Teen Mentoring Toolkit
Tools for planning, implementing and evaluating a quality school or community-based teen mentoring Initiative
Teen mentoring is the relationship between a caring, more experienced individual and a less experienced person resulting in the provision of support, friendship, and constructive role modelling consistently over a period of time.
Teen mentoring initiatives match older students (high school, junior high, middle school) with younger elementary or middle-school aged mentees in a sustained, usually formalized, developmental relationship. Teens are trained and supported to mentor and serve as positive role models to mentees in a structured environment under the supervision and guidance of school and/or mentoring organization staff. Mentors and mentees meet regularly and consistently, typically for one to two hours each week, at school, over the course of a semester or an entire school year where they engage in activities to establish a caring relationship and promote the program’s goals and objectives. Teen mentoring is also referred to as cross-age peer mentoring, peer mentoring and youth-delivered mentoring.
This video highlights one of the many teen mentoring programs underway in Alberta:
Benefits of Teen Mentoring:
Evidence-based outcomes and positive benefits for both mentors and mentees:
Benefits for Mentors:
- Improvements in moral reasoning and empathy
- Increased connection to school and community
- Ability to relate better to parents
- Increase in self-esteem
- Enhanced organizational skills
- Develop skills in problem-solving, communication, and conflict resolution
- Feel good about giving back and helping others
- Sense of generosity and leadership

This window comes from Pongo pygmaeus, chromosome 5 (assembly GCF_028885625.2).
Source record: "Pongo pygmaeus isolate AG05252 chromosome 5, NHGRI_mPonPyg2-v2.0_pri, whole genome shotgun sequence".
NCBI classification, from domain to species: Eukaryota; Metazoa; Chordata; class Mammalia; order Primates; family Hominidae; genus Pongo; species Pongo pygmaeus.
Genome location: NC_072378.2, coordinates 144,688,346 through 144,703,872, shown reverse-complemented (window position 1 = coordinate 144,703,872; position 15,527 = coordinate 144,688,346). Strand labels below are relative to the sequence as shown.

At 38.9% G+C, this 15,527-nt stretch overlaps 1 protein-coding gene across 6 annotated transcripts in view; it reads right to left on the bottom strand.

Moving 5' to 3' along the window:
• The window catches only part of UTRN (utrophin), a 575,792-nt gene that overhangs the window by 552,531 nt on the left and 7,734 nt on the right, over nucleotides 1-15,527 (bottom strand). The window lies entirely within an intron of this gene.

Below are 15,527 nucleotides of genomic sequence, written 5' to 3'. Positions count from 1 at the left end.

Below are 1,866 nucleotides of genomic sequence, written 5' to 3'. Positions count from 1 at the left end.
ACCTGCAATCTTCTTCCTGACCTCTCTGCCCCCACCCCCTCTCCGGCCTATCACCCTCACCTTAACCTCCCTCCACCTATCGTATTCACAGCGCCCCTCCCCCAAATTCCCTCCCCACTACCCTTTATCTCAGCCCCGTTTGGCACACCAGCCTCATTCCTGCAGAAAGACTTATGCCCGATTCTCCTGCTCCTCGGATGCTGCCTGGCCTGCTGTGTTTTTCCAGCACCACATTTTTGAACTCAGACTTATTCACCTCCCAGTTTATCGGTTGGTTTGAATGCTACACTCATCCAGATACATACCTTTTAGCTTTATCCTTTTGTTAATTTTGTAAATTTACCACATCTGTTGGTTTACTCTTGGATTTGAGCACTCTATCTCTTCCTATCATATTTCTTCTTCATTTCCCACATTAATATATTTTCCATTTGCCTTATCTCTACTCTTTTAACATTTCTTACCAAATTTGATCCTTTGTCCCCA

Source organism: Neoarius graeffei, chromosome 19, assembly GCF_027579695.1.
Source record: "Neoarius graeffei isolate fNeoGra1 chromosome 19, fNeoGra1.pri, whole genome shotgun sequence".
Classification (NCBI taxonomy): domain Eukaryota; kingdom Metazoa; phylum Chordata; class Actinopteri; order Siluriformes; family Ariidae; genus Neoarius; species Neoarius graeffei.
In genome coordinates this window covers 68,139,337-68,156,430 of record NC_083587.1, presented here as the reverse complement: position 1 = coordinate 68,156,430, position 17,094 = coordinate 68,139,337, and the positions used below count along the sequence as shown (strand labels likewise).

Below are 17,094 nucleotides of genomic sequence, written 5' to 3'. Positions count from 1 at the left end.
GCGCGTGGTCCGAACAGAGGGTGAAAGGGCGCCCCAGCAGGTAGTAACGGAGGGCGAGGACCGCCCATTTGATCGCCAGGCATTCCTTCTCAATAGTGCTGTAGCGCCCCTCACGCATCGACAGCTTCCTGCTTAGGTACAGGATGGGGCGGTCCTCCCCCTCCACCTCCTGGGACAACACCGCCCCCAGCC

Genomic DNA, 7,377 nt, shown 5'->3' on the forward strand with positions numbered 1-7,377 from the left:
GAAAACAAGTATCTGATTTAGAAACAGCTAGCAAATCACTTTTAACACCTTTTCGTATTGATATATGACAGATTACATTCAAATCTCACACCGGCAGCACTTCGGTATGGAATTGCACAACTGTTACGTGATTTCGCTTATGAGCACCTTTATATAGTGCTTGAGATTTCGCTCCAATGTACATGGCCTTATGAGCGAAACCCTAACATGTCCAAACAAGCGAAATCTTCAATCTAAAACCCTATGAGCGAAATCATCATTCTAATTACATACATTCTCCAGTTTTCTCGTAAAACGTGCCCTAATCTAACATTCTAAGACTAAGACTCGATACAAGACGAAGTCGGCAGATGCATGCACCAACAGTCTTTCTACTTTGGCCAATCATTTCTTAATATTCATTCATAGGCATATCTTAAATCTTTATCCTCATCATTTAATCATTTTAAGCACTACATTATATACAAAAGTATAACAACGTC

- Improved resilience
- Improved grades/academic achievement
Benefits for Mentees:
- Positive attitudes toward and connectedness to school and peers
- Enhanced self-efficacy
- Improved grades, academic motivation and achievement
- Improved social skills and behaviour
- Improved resiliency
- Strengthened relationships with family and peers
- Feeling heard/listened to
- Feeling less isolated
- Decreased anxiety
Big Brothers Big Sisters of Canada
Teen Mentoring, a program of Big Brothers Big Sisters organizations across Canada, is a friendship-based, non-academic program that matches high school students with children in elementary school for one hour a week. Matches play sports, read, do crafts, play board games and hang out, depending on the interests of the mentee and the mentor.
Indigenous Youth Membership Program (IYMP)
IYMP is an after-school healthy living program. It is delivered by Indigenous high school students for elementary school children with the support of a Young Adult Health Leader (YAHL) chosen by the community. IYMP typically runs once per week for 90 minutes, delivering healthy snacks and vigorous intensity physical activity for at least 20 weeks throughout the school year. Co-developed with Indigenous youth, educators, and researchers, IYMP promotes well-being, resiliency, and overall positive mental health. It is grounded theoretically in teachings of Indigenous scholars.
“We acknowledge that we are on and support Mentoring for Youth in the traditional territories across Alberta of the many First Nations from Treaty 6,7,& 8, the Métis of the 8 Alberta Settlements, and Inuit people whose footsteps have marked these lands for centuries.”